When COVID-19 began its in-exorable spread across the United States, with mass anxiety and confusion rising with every uptick in what came to be known as “the Curve,” Armenian health professionals and communities across the country had an inside edge: the eloquent and compelling Dr. Tsoline Kojaoghlanian. Despite an increasingly overwhelming professional reality in front of her, one that comes once a century, Dr. Kojaoghlanian felt an urgent call to service, determined to arm her own community with relevant and practical information. From that point on, this persuasive dynamo, who appears week after week on household Zoom screens and Facebook pages across the Internet, is prepared to take questions, explain the science, vet the data, and give no-nonsense advice as to how families can stay safe and healthy.
As a longstanding board member of the Armenian-American Health Professionals Organization (AAHPO) with a mission to promote and advance the science and art of healing and to educate and improve the health of the Armenian community, Dr. Kojaoghlanian felt an urgent call to service as soon as the news of the virus began circulating through the medical community in early 2020.
“I contacted key members of the AAHPO board. Speaking as an infectious disease specialist, I explained that this virus needed to be taken extremely seriously and urgently. This is my specialty, my purpose. I knew that informing my community, whether it was the Armenian community, the Lebanese community, my neighbors, or my friends, this was the one power I can harness in this moment. I wanted to empower others by giving them scientific, data-driven, evidence-based information.”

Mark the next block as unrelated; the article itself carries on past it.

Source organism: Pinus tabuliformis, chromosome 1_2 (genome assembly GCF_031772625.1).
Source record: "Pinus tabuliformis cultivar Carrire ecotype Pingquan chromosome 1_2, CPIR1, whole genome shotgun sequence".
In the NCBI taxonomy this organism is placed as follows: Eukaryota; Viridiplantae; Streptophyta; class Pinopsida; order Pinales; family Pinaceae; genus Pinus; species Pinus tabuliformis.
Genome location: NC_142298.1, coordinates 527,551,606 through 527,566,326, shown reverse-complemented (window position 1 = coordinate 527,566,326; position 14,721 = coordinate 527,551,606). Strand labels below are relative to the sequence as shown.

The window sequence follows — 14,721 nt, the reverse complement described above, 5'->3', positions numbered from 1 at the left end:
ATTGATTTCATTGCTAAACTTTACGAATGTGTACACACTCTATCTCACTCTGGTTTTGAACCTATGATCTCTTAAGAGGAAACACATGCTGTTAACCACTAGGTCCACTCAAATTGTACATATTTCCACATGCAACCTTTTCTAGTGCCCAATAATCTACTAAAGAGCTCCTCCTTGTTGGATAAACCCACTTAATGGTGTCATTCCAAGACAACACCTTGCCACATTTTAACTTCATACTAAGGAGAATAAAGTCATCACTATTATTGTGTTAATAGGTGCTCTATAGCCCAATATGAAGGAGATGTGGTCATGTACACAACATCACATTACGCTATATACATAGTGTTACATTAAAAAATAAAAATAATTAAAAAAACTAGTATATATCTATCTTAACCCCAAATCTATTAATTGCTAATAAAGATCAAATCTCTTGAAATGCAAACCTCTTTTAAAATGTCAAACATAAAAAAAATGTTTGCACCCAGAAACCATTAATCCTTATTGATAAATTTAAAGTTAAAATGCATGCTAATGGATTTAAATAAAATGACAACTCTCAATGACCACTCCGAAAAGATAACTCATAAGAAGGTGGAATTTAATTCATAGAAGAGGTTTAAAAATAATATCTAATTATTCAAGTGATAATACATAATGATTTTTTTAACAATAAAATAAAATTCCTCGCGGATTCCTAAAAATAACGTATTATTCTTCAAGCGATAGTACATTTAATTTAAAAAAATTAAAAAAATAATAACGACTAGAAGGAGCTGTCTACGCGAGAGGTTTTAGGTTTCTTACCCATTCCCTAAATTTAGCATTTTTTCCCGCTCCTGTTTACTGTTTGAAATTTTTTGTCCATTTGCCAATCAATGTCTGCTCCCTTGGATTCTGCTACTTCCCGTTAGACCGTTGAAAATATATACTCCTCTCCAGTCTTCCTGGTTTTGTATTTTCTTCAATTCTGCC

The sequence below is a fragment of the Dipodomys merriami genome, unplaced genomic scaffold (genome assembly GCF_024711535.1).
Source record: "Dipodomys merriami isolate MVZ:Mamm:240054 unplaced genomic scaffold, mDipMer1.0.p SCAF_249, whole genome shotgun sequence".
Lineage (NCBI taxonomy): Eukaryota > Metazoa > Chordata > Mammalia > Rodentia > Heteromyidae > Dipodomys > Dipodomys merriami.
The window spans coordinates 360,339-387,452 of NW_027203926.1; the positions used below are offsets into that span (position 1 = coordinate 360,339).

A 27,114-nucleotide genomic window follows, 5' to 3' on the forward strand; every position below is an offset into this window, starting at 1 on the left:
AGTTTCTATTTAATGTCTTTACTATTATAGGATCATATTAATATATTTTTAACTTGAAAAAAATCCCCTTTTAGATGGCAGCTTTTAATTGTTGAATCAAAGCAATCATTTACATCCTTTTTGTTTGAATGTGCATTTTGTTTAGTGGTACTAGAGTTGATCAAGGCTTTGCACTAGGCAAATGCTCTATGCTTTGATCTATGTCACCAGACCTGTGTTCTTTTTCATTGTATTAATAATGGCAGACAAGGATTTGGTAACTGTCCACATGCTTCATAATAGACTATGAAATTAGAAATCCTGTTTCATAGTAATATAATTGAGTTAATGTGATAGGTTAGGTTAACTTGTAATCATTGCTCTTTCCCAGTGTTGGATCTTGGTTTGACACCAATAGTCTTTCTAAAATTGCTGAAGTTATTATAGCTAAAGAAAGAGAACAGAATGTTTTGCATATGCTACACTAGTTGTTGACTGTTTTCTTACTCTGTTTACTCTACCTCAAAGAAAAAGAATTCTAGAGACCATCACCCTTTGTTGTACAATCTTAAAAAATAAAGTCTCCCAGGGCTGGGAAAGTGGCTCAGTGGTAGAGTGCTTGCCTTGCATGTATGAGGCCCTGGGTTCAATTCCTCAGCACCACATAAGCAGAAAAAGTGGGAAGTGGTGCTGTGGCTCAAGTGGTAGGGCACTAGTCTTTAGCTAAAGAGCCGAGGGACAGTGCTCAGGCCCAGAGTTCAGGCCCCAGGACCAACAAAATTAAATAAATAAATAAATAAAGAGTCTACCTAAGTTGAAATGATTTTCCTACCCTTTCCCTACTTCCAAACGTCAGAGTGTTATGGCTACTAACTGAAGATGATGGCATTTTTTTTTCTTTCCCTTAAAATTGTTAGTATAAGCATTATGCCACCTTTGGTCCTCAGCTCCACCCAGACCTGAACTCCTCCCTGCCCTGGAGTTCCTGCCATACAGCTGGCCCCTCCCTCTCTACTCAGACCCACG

The AAHPO leadership responded immediately. Starting in February, Dr. Kojaoghlanian sent a series of email alerts with information on the virus to AAHPO membership, as well as Armenian churches and NGOs. Shortly thereafter, the AAHPO COVID-19 Virtual Town Hall was organized and launched in late March with Dr. Kojaoghlanian guiding the way on symptoms and testing, even as the death toll in New York climbed into the hundreds daily. “Initially, my goal was to counter some of the misinformation out there and to alleviate some anxieties and provide what little peace of mind I could. I felt that if I could give advice that changed only a handful of lives, that is already a big deal.”
Fortunately, Dr. Kojaoghlanian exudes both authority and calm during the online panels, even as she peppers her responses with stark yet necessary data. Viewers see her carefully weighing her responses so as to simultaneously assuage fears while answering questions with candor and compassion. Soon after the town halls began, the appreciative accolades, flowers and thank you notes began pouring in, as the community demonstrated its gratitude for receiving reliable advice on a regular basis from trusted, expert sources.